Recent global and market events have seen defined contribution (DC) plan participants grow nervous, and DC plan sponsors perhaps looking for answers to questions from nervous investors. Those invested in stable value funds, however, might be less stressed. Stable value funds are offered primarily through employer-sponsored retirement plans, and are designed to be resilient and preserve principal. With $808 billion in AUM at the end 2019, stable value represents more than 10% of the $7.8 trillion U.S. defined contribution market, according to the Stable Value Investment Association. Approximately 75% of retirement plans offer a stable value option,1 among them those managed by Vanguard, which has a particular expertise in the area. Currently, 64% of DC plans on Vanguard’s platform offer stable value.2II recently spoke with Patricia Selim, Head of Stable Value Investments at Vanguard, to gain more insights on why the firm’s stable value funds can help absorb market shocks – and how experience, resources, investment strategy, and the firm’s infrastructure all combine to create a world-class investor experience.
Stable value investors are usually thought of as having a low risk tolerance and being near or in retirement – but do stable value funds appeal to other types of investors, too?
As you note, stable value investments are ideally suited for DC plan participants who want to help protect their retirement savings and have income during retirement. The funds are designed to preserve principal, provide a steady rate of return – overall, a compelling risk/return profile. That said, stable value can be leveraged as part of a balanced portfolio to any investor seeking fixed income exposure and/or capital preservation. For example, investors with high exposure to equities may find downside protection in stable value, especially during periods of market volatility. That’s especially noteworthy as volatility spikes become more frequent. The tradeoff for the capital preservation trait of stable value is a lower income stream compared to traditional bond funds. Stable value funds also have some limitations when switching between options within a plan, unlike money market funds.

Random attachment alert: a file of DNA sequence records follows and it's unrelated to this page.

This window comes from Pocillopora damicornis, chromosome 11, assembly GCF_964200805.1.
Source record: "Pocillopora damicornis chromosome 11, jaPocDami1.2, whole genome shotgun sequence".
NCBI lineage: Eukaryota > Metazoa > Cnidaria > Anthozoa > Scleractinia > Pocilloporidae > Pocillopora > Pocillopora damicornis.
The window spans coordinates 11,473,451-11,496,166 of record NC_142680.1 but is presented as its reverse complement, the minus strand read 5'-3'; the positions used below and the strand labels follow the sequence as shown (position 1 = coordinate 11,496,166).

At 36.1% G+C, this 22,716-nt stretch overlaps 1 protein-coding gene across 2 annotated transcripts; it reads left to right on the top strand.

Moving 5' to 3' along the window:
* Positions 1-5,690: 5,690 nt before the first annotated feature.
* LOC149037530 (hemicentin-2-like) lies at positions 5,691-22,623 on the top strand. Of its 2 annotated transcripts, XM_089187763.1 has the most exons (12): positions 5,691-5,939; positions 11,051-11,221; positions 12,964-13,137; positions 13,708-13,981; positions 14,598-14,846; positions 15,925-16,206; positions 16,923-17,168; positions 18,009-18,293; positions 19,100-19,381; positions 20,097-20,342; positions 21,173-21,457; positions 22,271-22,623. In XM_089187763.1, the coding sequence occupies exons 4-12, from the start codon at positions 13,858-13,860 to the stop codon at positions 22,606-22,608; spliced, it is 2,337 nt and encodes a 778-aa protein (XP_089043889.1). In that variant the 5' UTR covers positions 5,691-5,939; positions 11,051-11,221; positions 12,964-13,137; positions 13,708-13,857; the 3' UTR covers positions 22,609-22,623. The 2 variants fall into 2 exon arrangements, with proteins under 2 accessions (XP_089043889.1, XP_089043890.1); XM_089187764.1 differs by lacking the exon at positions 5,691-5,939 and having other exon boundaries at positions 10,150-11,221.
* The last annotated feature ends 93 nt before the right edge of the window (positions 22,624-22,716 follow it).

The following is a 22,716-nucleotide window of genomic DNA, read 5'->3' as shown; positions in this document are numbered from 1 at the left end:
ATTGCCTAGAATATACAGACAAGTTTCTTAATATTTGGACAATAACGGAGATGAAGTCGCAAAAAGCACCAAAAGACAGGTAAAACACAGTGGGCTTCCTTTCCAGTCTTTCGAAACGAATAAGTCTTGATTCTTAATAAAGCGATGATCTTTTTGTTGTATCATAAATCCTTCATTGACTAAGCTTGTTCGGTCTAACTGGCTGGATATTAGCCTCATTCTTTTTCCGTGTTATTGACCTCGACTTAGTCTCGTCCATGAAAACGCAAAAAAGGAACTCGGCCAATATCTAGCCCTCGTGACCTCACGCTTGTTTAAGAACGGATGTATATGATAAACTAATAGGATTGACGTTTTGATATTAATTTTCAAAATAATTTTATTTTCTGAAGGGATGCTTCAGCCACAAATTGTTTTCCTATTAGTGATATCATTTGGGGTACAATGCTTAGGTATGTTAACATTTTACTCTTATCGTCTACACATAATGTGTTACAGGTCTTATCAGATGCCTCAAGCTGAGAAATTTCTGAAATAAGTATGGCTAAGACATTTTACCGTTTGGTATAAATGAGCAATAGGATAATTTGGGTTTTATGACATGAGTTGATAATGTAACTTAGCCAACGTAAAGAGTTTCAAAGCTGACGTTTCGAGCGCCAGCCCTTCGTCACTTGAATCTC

Where do stable value funds fit into the retirement income conversation?
At Vanguard, we recommend investors think of retirement through the lens of prioritizing four goals: basic living expenses, contingency reserve, discretionary spending, and legacy – or what they’ll transfer to heirs or charities. Stable value is a conservative product, and conservative products align well with near-term basic living expense and contingency reserve goals in Vanguard’s retirement model. So, if those are an investor’s priorities, stable value could be a good fit.
Another much discussed topic these days is staying in DC plans while in retirement, which has some benefits for the businesses and the employees. How do stable value funds fit into that scenario?